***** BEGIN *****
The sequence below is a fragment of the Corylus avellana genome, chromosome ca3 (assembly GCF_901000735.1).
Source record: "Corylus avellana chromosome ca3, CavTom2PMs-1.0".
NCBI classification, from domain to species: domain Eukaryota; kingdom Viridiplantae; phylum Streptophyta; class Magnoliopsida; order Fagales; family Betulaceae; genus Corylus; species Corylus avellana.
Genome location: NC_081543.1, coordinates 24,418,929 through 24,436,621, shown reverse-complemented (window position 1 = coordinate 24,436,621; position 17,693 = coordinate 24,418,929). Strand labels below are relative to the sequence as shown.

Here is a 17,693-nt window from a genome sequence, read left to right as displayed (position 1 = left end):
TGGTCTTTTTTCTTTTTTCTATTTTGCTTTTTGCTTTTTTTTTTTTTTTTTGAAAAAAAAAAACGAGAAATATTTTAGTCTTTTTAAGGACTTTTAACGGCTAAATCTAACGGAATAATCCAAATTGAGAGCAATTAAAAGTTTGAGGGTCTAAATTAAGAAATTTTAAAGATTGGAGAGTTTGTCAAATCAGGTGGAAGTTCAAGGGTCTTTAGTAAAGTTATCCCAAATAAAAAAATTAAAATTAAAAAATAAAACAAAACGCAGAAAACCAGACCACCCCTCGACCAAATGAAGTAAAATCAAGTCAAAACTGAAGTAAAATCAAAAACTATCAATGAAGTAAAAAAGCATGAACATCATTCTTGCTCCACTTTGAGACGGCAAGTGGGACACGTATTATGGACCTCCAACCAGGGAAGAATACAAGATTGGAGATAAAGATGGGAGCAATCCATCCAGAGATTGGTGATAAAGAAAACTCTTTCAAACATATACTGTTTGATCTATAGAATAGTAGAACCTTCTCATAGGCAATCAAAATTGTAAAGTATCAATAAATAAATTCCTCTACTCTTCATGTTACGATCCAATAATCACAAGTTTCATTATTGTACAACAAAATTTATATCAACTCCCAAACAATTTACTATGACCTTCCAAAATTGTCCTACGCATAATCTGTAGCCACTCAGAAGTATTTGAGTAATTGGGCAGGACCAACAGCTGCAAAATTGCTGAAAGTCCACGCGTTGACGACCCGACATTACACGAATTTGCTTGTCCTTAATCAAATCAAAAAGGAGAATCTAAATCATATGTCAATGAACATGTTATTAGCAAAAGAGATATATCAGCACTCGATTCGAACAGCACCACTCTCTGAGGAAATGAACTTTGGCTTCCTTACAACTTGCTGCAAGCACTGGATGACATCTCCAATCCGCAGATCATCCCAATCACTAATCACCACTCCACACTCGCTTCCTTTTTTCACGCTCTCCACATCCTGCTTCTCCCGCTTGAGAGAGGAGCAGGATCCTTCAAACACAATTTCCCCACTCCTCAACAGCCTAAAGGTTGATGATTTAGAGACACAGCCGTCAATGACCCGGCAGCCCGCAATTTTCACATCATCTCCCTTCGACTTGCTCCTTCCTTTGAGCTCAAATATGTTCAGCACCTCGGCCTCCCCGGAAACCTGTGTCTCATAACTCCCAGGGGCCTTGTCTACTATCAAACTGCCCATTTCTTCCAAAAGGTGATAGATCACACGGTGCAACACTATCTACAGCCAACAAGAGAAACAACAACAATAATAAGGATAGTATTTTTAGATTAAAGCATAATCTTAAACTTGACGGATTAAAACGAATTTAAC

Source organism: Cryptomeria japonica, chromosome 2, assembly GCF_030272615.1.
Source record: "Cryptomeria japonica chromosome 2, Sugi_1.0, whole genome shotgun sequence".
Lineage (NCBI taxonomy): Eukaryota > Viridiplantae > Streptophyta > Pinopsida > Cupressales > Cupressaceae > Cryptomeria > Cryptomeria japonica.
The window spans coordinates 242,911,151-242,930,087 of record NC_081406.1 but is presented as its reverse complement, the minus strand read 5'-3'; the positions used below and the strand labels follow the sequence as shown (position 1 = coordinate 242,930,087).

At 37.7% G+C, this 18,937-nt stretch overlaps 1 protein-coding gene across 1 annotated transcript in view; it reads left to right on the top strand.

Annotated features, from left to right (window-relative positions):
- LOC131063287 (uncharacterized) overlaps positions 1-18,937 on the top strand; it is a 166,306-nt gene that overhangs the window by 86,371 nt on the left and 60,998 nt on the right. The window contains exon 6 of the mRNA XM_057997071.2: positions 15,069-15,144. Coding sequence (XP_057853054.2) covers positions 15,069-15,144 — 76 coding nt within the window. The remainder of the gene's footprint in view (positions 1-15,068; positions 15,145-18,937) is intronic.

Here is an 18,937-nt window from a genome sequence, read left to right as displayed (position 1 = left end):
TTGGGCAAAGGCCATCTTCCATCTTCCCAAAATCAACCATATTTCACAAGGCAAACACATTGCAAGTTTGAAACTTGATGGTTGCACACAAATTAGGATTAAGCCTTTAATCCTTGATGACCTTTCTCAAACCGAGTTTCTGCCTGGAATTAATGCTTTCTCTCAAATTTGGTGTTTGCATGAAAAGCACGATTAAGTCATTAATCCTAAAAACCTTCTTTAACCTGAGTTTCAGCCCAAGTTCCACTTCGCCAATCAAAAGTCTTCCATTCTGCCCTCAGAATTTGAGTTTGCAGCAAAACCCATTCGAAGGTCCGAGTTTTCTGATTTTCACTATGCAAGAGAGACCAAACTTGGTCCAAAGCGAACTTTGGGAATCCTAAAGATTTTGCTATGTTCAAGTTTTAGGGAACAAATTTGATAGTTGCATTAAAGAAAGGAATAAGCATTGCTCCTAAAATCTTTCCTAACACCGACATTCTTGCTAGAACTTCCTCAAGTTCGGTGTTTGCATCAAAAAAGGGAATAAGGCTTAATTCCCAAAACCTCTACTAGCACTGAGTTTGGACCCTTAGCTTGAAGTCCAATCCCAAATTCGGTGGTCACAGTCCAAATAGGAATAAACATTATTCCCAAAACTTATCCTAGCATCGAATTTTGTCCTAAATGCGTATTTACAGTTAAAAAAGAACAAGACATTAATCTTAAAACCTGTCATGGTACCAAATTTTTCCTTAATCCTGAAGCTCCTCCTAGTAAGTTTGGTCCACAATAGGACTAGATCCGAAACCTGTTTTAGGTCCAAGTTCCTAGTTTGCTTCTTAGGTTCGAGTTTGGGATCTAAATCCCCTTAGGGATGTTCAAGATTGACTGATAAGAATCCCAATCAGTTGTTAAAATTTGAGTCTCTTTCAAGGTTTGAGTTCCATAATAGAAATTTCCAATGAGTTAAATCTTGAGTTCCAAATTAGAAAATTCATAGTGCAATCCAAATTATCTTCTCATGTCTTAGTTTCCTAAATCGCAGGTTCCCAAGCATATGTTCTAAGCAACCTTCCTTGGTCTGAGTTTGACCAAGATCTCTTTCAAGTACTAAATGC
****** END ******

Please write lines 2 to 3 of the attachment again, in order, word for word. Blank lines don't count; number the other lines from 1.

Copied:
Source record: "Corylus avellana chromosome ca3, CavTom2PMs-1.0".
NCBI classification, from domain to species: domain Eukaryota; kingdom Viridiplantae; phylum Streptophyta; class Magnoliopsida; order Fagales; family Betulaceae; genus Corylus; species Corylus avellana.